2011 Porsche Cayenne S Hybrid Review: 2011 Porsche Cayenne S Hybrid

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2011 Porsche Cayenne S Hybrid

Continuing the relationship between Porsche and Volkswagen since the first Beetle, the 2011 Porsche Cayenne S Hybrid shares a lot of DNA with Volkswagen Touareg Hybrid, maybe too much. The cars are built on the same platform, and have the same hybrid electric system. The Cayenne S Hybrid looks like a Porsche, but is it different enough from a Volkswagen?

Two areas where the cars differ are in cabin electronics and suspension technology, but Porsche doesn’t win out in either category. You’d expect a Porsche, even the Cayenne Hybrid, to have outstanding handling, and a sense of lightness on the wheels when gliding through corners like a dancer.

But in spite of the luxury cabin conveniences like the leather dashboard, the Cayenne Hybrid’s electronics are somewhat mixed, lacking the unified Porsche identity and seemingly attached to the dashboard. Porsche’s reliance on Volkswagen for navigation software only blurs the differences between the two cars.

Invisible hybrid
Maintaining a quiet elegance, the Cayenne Hybrid is not difficult to advertise green. The only indication of its electrochemical capabilities is a small hybrid badge, in cursive Porsche, adorning the fenders. The rear end of the car offers something more different, the large, sporty dual exhaust.

Those styling cues indicate that the hybrid system in this car is indeed more inclined to gain power, with just a little more fuel economy. The EPA rates the Cayenne Hybrid at 20 mpg in the city and 24 mpg on the highway, not significantly high numbers, albeit a decent step up from its brethren, showing city numbers. in average. During city, highway and mountaineering, the CNET’s rated car hit a solid 21 mpg.

A badge on the engine declares hybrid and supercharged engines.

That kind of mileage isn’t bad, considering the power of the Cayenne Hybrid. Porsche put the letter S in its model name, which is absolutely worth it. The 3-liter, turbocharged V-6 direct injection engine, paired with the electric motor, pushes horsepower up to 380, while torque hits a whopping 427 pound-feet. That helps the Cayenne Hybrid hit 60 mph in 6.1 seconds, according to Porsche, only half a second slower than the Cayenne S.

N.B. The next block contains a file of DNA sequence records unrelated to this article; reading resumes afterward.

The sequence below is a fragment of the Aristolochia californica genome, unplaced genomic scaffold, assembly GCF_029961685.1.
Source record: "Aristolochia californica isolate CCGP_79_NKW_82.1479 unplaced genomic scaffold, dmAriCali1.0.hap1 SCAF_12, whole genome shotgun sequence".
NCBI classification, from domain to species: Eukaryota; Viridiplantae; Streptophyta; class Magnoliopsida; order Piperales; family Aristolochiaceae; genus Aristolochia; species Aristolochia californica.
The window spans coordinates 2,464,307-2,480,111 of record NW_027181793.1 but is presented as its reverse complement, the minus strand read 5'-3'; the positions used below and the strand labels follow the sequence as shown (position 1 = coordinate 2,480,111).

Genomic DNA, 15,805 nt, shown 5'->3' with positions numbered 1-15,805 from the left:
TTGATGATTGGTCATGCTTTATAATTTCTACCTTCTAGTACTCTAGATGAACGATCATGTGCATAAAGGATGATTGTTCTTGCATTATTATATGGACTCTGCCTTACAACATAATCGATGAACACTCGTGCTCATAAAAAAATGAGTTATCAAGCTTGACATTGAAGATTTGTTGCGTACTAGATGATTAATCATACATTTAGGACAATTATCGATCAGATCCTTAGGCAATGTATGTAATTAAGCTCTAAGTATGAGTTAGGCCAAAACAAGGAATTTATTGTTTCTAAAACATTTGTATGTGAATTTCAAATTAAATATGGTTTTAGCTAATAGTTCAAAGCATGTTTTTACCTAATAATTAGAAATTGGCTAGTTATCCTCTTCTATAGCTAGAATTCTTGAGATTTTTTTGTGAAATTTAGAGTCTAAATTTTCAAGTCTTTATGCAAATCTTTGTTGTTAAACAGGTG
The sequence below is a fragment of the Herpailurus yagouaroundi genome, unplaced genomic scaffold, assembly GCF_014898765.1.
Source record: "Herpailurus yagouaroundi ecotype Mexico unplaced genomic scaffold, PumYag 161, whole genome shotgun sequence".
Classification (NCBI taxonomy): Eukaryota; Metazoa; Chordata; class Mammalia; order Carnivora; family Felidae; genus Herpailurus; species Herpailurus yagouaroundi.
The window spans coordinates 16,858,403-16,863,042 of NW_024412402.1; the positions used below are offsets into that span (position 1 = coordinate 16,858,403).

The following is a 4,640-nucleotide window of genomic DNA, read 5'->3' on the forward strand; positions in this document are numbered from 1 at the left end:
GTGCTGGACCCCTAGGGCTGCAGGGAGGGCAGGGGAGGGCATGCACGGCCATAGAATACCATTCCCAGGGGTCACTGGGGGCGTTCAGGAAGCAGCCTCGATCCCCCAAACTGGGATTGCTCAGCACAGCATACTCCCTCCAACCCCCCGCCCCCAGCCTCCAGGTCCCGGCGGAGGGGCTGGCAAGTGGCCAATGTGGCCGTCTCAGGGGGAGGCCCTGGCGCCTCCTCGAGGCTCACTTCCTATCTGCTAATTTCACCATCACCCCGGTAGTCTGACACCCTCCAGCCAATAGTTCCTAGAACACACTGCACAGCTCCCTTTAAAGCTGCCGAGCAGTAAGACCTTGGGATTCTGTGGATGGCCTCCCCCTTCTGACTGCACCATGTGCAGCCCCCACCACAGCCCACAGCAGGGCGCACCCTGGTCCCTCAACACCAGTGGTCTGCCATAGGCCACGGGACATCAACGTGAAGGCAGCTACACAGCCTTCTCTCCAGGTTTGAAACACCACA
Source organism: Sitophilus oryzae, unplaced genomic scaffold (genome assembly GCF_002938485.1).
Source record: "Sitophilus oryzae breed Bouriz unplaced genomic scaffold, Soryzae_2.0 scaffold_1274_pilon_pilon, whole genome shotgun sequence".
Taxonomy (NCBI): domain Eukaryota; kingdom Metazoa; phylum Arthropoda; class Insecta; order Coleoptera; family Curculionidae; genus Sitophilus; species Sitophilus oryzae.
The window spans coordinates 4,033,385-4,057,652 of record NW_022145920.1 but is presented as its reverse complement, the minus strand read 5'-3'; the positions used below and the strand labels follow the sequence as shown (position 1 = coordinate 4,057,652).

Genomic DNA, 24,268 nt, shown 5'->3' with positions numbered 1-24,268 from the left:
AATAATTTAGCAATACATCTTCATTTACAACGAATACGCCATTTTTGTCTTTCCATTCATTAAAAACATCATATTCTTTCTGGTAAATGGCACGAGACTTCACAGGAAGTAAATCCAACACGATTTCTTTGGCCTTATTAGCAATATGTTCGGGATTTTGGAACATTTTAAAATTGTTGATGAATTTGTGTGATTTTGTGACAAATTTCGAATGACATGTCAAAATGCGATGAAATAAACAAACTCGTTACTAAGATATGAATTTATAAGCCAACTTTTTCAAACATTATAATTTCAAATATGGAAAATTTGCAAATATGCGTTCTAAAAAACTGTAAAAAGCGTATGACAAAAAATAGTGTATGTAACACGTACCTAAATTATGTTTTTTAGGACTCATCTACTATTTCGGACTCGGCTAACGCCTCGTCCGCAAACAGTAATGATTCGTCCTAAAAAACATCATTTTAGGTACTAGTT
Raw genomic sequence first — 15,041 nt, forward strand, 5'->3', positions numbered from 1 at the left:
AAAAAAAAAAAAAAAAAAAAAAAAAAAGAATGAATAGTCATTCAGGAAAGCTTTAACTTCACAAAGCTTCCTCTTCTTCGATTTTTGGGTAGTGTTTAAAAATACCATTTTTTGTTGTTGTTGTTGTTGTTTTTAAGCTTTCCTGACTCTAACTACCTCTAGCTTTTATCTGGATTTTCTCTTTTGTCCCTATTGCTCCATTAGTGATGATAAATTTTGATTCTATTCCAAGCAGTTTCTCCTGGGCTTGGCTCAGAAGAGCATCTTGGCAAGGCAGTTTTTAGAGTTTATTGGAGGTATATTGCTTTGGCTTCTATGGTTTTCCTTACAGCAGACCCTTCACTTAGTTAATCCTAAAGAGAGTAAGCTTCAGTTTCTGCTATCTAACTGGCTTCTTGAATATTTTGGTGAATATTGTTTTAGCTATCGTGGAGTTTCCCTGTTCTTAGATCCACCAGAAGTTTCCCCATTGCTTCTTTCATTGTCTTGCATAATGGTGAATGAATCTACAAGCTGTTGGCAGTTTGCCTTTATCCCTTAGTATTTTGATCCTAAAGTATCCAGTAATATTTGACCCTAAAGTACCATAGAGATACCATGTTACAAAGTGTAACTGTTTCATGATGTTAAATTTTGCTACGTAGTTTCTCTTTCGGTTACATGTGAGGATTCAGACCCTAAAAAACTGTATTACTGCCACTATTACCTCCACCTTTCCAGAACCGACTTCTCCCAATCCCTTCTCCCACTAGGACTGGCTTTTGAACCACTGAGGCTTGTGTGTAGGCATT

Behind the wheel, the Cayenne Hybrid walks vividly, a finely ground accelerator for powerful and smooth acceleration. Between the multitude of buttons on the center console, a button labeled Sport makes the throttle more responsive, generating more force to the touch.

But next to the Sport button is a button labeled E-Power, which makes the Cayenne Hybrid stay in EV mode as long as it runs out of power in its 288 volt nickel metal hydride battery pack. The Cayenne Hybrid takes advantage of this power reserve to turn off the engine when the lights are stopped, accelerate at low speeds with an electric motor, and do what Porsche calls “rowing” on the highway.

In that last mode, the engine shuts down at speeds of up to 99 mph when you leave the accelerator pedal. A bit of the accelerator pedal is in this mode, and the engine stops, the electric motor powers it. But the next is the inability to maintain freeway speeds on a flat road in EV mode, and the uphill will definitely require the gas engine to start. The driver will have to get used to seeing the needle bounce up and down when the engine is on and off.

This screen shows how long the car has ‘gone’.

When the Sport mode is turned off, the gearbox reaches the most reasonable level, keeping the engine running noise below 2,000 rpm to save gas. With eight gears to choose from, this gearbox makes it easier to find the efficient ratio.

In Sport mode and aggressive driving, the fourth is usually the powertrain for corners. The uniquely molded paddles on the steering wheel spokes control the choice of the gearbox manually, but manual shifting takes place with a typical shifter reluctance. If Porsche really wanted to differentiate this car’s performance from the Touareg Hybrid, it might have opted for a sportier transmission.

But Porsche put more effort into handling the Cayenne Hybrid. The car appears to be flipping through turns, but a glance down at the accelerator reveals it doubled its recommended speed without tension. In-wheel braking, an electronic cornering technology that gently brakes the inner wheel in turn, helps the Cayenne Hybrid adjust curves.